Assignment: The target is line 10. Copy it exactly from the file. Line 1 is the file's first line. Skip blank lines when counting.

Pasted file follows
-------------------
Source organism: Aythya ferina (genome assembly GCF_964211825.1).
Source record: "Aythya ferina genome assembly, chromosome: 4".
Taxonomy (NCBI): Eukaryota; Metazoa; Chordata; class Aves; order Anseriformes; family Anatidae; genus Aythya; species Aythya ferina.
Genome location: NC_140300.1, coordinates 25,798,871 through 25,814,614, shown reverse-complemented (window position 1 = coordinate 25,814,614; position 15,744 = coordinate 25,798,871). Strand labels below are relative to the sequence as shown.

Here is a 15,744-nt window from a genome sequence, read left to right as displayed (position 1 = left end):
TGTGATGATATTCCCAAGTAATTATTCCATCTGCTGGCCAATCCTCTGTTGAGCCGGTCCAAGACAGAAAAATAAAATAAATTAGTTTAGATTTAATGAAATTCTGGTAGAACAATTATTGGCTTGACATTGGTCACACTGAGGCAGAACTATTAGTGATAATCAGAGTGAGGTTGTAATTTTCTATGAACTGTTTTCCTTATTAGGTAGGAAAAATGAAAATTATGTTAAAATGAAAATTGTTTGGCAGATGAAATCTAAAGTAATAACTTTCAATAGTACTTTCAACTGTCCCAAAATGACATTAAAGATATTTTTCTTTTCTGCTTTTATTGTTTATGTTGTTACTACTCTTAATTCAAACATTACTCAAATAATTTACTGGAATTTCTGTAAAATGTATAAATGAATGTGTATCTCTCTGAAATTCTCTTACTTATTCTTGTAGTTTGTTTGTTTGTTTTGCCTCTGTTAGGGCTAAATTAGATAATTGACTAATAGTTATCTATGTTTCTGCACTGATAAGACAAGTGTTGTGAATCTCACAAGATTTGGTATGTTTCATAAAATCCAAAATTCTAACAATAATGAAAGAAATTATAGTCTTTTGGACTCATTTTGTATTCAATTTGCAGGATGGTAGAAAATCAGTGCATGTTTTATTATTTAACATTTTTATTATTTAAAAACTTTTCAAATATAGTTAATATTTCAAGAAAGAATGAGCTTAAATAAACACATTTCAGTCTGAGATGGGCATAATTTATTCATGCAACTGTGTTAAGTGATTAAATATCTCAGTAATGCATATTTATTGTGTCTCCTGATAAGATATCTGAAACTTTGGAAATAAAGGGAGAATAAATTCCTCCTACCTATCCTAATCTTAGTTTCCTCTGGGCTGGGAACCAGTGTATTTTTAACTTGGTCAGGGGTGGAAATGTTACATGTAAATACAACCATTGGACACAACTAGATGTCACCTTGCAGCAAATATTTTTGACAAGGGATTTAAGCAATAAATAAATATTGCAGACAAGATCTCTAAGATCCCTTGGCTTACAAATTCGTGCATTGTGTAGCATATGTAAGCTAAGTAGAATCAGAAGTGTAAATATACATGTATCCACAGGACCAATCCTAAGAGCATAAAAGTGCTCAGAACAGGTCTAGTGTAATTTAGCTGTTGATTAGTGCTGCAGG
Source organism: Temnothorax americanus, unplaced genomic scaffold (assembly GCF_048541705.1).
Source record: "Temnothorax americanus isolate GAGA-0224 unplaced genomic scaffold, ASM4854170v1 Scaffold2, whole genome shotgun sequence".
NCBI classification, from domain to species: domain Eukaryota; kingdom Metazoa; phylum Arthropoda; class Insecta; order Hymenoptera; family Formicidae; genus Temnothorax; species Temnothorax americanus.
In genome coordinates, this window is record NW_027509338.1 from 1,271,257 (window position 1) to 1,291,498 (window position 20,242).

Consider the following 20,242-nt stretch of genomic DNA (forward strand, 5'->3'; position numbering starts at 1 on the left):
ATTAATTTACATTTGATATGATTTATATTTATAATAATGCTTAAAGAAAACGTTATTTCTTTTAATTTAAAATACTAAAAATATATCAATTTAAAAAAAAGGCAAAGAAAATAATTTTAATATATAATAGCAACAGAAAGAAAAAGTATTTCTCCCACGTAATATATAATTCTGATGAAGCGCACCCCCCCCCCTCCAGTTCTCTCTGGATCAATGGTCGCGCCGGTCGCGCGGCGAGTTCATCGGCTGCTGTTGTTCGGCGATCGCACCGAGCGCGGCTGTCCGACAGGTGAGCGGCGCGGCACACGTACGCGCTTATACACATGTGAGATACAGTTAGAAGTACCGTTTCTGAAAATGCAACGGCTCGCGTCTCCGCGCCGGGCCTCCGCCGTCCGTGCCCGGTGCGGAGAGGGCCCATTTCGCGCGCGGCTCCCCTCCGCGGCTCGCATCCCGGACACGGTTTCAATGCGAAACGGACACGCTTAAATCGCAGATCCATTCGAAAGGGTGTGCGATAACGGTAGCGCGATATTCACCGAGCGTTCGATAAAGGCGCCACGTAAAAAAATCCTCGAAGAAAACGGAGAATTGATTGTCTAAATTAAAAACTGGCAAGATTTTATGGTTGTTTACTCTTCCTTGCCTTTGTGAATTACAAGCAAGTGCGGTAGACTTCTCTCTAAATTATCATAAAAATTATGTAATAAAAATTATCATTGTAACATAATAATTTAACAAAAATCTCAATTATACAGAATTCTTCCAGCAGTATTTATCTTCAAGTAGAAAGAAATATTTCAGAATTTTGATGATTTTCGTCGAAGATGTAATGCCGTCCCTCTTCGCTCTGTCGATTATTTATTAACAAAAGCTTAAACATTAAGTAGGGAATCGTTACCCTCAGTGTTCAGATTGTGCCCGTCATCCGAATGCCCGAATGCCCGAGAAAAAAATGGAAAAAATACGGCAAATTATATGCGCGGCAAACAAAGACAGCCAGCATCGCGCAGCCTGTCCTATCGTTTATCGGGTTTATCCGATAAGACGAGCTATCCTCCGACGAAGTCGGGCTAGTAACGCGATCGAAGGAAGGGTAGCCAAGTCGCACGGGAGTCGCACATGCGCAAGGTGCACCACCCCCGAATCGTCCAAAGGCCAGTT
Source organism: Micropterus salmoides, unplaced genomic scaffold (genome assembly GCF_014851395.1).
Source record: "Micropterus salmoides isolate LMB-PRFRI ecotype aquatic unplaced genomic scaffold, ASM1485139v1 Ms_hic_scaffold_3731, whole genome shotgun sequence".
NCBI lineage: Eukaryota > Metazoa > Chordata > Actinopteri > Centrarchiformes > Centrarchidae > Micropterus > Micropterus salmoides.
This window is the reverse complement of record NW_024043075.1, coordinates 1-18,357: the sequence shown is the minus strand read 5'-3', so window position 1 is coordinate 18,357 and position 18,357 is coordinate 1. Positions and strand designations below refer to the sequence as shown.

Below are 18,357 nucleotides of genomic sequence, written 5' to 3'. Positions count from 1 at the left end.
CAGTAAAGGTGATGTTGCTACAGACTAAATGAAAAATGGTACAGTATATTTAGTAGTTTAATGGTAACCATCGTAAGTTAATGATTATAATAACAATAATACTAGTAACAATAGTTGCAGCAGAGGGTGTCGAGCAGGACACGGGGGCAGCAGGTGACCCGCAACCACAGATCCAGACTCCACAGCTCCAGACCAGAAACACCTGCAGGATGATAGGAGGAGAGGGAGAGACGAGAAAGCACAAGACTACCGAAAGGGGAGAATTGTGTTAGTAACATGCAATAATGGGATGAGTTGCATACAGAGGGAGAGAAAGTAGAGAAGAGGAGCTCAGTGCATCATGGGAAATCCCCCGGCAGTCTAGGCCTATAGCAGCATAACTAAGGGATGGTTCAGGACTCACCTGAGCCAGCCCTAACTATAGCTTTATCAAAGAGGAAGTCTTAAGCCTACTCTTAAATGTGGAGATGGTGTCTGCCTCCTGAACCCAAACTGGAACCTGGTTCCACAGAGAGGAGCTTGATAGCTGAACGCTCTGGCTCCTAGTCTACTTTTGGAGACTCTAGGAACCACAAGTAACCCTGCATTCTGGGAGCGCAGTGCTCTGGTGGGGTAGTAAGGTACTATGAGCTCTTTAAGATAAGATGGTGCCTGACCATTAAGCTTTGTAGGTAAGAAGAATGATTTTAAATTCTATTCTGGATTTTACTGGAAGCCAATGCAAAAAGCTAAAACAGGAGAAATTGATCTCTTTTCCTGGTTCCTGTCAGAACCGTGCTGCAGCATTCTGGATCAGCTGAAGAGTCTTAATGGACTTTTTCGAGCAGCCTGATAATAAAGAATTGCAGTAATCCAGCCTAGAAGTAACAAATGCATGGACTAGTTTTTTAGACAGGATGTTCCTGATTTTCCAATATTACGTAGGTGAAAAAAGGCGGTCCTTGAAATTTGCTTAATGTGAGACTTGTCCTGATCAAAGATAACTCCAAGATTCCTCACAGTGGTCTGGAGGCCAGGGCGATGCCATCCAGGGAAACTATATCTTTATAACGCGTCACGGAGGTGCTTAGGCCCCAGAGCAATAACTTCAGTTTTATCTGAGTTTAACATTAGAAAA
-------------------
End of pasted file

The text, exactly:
In genome coordinates, this window is record NW_027509338.1 from 1,271,257 (window position 1) to 1,291,498 (window position 20,242).